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Respiratory

Severe hypomineralization of the rib cage can lead to fatal respiratory manifestations.1,2

Defective bone mineralizations in hypophosphatasia (HPP) can cause rachitic chest, resulting in decreased thoracic volume and pulmonary hypoplasia.1,3-5

Severe respiratory manifestations of hypophosphatasia range from progressive respiratory insufficiency to respiratory failure3-5
Respiratory failure is the most common cause of death in infants with hypophosphatasia1,3

In patients with hypophosphatasia, the need for invasive respiratory support usually results in a fatal outcome.8

Patients with hypophosphatasia with respiratory insufficiency often require intubation, mechanical ventilation, and/or oxygen support.8

In a natural history study of patients ≤5 years of age with hypophosphatasia (N=48)8,b:

64% (29/45) of patients with hypophosphatasia required respiratory support, most commonly invasive ventilation (mechanical ventilation via intubation or tracheostomy)
95% (18/19) of patients who required invasive ventilation died

aRadiographs are from different patients with hypophosphatasia.

bData from a noninterventional, retrospective chart review study designed to understand the natural history of 48 patients with severe perinatal- and infantile-onset hypophosphatasia ≤5 years of age.8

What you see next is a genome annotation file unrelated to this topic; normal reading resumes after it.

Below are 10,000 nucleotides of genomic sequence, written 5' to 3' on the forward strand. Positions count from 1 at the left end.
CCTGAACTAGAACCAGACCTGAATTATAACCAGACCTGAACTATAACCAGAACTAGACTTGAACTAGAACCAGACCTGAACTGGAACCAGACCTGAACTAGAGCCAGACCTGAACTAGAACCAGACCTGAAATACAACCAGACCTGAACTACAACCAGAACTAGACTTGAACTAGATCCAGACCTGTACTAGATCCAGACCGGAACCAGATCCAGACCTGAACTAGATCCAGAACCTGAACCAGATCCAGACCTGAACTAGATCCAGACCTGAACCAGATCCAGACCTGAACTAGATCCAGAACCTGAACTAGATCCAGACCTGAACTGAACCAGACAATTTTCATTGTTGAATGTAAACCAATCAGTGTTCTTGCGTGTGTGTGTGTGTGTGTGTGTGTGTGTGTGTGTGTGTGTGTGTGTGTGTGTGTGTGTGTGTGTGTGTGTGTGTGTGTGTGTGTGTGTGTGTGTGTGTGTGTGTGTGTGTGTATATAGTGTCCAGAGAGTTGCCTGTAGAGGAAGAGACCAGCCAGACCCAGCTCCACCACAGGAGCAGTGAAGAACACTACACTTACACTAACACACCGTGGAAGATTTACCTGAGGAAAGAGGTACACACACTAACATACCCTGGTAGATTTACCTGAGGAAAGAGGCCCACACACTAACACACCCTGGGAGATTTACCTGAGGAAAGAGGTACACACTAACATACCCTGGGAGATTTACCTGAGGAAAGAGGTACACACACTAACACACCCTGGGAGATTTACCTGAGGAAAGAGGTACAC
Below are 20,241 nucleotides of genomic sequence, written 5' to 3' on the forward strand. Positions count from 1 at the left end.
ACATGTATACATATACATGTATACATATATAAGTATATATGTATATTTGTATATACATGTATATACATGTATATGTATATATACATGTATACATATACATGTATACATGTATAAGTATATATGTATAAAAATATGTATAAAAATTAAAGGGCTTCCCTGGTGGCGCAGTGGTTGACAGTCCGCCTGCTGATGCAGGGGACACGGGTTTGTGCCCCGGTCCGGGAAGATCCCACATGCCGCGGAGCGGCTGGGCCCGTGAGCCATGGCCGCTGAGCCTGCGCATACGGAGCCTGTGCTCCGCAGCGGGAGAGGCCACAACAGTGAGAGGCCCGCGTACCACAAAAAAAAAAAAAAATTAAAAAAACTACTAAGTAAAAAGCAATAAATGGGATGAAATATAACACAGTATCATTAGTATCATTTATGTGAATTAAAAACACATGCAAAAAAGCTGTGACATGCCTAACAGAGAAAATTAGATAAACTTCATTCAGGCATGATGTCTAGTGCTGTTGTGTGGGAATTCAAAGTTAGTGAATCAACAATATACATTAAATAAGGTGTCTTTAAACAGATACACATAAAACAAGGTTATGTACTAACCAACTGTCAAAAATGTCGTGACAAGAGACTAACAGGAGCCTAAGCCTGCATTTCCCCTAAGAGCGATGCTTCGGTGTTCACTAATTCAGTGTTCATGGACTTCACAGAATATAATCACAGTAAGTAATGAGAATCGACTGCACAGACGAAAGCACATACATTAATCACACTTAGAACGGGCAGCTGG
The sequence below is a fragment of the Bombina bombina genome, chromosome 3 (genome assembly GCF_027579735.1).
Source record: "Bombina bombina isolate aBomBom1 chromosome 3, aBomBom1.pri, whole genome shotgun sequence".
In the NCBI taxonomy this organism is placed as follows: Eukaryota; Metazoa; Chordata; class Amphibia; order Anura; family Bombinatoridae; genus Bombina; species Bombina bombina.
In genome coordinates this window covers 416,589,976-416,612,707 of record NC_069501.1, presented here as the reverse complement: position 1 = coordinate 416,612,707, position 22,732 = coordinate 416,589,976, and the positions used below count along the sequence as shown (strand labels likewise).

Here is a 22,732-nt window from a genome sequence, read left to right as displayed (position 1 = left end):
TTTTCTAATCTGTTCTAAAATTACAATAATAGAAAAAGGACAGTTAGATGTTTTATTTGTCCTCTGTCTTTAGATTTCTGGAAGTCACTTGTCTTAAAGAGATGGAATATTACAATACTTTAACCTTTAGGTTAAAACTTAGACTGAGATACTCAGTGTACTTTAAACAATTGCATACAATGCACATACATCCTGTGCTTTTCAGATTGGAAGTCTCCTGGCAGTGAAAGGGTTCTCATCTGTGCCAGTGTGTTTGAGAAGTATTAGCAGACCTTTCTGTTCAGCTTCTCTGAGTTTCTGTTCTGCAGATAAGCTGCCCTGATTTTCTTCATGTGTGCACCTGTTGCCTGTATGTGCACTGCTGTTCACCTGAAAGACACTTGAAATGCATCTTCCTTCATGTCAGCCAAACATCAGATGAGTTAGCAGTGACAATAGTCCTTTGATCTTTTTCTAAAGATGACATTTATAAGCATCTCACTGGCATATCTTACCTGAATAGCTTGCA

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References: 1. Rockman-Greenberg C. Hypophosphatasia. Pediatr Endocrinol Rev. 2013;10(suppl 2):380-388. 2. Whyte MP. Hypophosphatasia. In: Scriver CR, Beaudet AL, Sly WS, Valle D, eds. The Metabolic and Molecular Bases of Inherited Disease. Vol 4. 8th ed. New York, NY: McGraw-Hill; 2001:5313-5329. 3. Baumgartner-Sigl S, Haberlandt E, Mumm S, et al. Pyridoxine-responsive seizures as the first symptom of infantile hypophosphatasia caused by two novel missense mutations (c.677T>C, p.M226T; c.1112C>T, p.T371I) of the tissue-nonspecific alkaline phosphatase gene. Bone. 2007;40(6):1655-1661. 4. Balasubramaniam S, Bowling F, Carpenter K, et al. Perinatal hypophosphatasia presenting as neonatal epileptic encephalopathy with abnormal neurotransmitter metabolism secondary to reduced co-factor pyridoxal-5-phosphate availability. J Inherit Metab Dis. 2010;33(3):25-33. 5. Silver MM, Vilos GA. Pulmonary hypoplasia in neonatal hypophosphatasia. Pediatr Pathol. 1988;8(5):483-493. 6. Rodriguez E, Bober MB, Davey L, et al. Respiratory mechanics in an infant with perinatal lethal hypophosphatasia treated with human recombinant enzyme replacement therapy. Pediatr Pulmonol. 2012;47(9):917-922. 7. Simmons JH. Best practices in: recognizing and diagnosing hypophosphatasia. Clinical Endocrinology News website.http://www.clinicalendocrinologynews.com/fileadmin/content_pdf/cen/Alexion_10_11_Final_Web.pdf. Published September 30, 2013. Accessed May 12, 2015. 8. Whyte MP, Leung E, Wilcox W, et al. for Study 011-10 Investigators. Hypophosphatasia: a retrospective natural history study of the severe perinatal and infantile forms. Poster presented at: 2014 Pediatric Academic Societies and Asian Society for Pediatric Research Joint Meeting; May 3-6, 2014; Vancouver, BC. 2014.